Acupuncture versus titrated morphine in acute renal colic: a randomized controlled trial
Received 7 March 2017
Accepted for publication 21 July 2017
Published 13 February 2018 Volume 2018:11 Pages 335—341
Checked for plagiarism Yes
Review by Single anonymous peer review
Peer reviewer comments 2
Editor who approved publication: Dr Michael Schatman
Kaouthar Beltaief,1,2 Mohamed Habib Grissa,1,2 Mohamed Amine Msolli,1,2 Nasri Bzeouich,1,2 Nizar Fredj,1,2 Adel Sakma,1,2 Hamdi Boubaker,1,2 Wahid Bouida,1,2 Riadh Boukef,1,3 Semir Nouira1,2
1Emergency Department, Fattouma Bourguiba University Hospital, 2Research Laboratory LR12SP18, University of Monastir, Monastir, 3Emergency Department, Sahloul University Hospital, Sousse, Tunisia
Objective: The objective of this study was to compare the analgesic effect and tolerance profile of acupuncture versus intravenous (IV) titrated morphine in patients presenting to the emergency department (ED) with renal colic.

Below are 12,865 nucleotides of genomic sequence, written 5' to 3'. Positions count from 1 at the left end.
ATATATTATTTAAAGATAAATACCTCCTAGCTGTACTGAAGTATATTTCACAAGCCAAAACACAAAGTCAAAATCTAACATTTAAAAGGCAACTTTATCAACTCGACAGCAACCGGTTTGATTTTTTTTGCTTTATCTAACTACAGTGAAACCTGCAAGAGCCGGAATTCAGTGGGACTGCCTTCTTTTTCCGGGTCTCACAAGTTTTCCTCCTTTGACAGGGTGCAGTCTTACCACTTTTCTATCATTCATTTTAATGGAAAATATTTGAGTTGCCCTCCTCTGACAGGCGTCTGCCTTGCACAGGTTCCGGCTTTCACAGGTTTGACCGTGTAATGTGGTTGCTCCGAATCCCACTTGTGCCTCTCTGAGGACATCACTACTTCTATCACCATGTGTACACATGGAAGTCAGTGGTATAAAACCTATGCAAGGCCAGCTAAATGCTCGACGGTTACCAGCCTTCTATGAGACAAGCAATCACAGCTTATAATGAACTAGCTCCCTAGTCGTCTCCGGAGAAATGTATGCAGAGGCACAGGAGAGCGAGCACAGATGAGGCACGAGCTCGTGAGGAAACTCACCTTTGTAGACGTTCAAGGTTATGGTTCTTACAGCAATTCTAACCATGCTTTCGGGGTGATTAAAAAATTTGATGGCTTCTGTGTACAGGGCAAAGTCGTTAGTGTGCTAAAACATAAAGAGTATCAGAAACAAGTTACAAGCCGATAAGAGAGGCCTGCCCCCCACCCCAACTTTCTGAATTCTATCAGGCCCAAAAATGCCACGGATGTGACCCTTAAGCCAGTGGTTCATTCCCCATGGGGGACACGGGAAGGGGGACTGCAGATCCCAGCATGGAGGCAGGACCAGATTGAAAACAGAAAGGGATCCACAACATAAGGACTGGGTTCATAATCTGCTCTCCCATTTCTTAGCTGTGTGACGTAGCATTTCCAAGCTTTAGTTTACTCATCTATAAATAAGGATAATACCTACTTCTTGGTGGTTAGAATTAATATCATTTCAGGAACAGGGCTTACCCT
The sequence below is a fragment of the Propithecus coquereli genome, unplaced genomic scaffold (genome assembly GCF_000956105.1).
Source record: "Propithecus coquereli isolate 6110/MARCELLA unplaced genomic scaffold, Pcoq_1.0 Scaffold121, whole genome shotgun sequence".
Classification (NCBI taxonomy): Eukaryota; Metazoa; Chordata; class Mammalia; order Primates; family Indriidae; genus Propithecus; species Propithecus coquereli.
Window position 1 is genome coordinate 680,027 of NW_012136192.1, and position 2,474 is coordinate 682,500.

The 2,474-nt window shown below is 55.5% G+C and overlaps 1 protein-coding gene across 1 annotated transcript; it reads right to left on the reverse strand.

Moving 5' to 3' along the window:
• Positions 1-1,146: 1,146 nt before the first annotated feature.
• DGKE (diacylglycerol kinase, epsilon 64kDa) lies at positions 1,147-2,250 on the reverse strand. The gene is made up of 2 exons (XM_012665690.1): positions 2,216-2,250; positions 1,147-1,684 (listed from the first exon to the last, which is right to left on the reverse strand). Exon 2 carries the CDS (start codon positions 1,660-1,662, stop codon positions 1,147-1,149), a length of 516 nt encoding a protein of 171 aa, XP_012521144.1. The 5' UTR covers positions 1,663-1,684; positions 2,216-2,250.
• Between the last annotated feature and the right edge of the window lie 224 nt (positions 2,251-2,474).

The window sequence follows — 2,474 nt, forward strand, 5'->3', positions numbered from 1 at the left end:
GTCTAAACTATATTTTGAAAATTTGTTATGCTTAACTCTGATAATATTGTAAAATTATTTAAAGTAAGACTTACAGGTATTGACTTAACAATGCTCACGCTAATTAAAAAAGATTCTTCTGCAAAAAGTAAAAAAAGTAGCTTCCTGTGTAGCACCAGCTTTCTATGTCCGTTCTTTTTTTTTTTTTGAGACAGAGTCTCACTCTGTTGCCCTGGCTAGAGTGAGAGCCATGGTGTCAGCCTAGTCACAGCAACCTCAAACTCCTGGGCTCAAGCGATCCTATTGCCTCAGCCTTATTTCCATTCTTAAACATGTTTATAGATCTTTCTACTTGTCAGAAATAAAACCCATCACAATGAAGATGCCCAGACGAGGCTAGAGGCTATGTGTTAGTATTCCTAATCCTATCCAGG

Materials and methods: A total of 115 patients were randomized into two groups. Patients in the IV titrated-morphine group (n=61) received 0.1 mg/kg morphine every 5 minutes until pain score dropped by at least 50% of its baseline value. Patients in the acupuncture group (n=54) received an acupuncture session of 30 minutes following a prespecified protocol. The visual analog scale (VAS) was used to assess pain intensity at baseline and at 10, 20, 30, 45, and 60 minutes following the start of the treatment protocol. Possible treatment side effects were also recorded.
Results: No significant differences were found between the two groups concerning age, sex, or baseline VAS score. From the 10th minute until the end of the intervention, acupuncture was associated with a deeper analgesic effect than titrated morphine (P<0.05 from the 10th minute and over). Analgesia was also faster in the acupuncture group, with time to obtain 50% reduction of baseline VAS of 14 minutes in the acupuncture group versus 28 minutes in the IV titrated-morphine group (P<0.001). Only three patients in the acupuncture group experienced minor side effects versus 42 in the morphine group (P<0.001). No major side effects were observed in this study.
Conclusion: In ED patients with renal colic, acupuncture was associated with a much faster and deeper analgesic effect and a better tolerance profile in comparison with titrated IV morphine.
Keywords: acupuncture, morphine, renal colic
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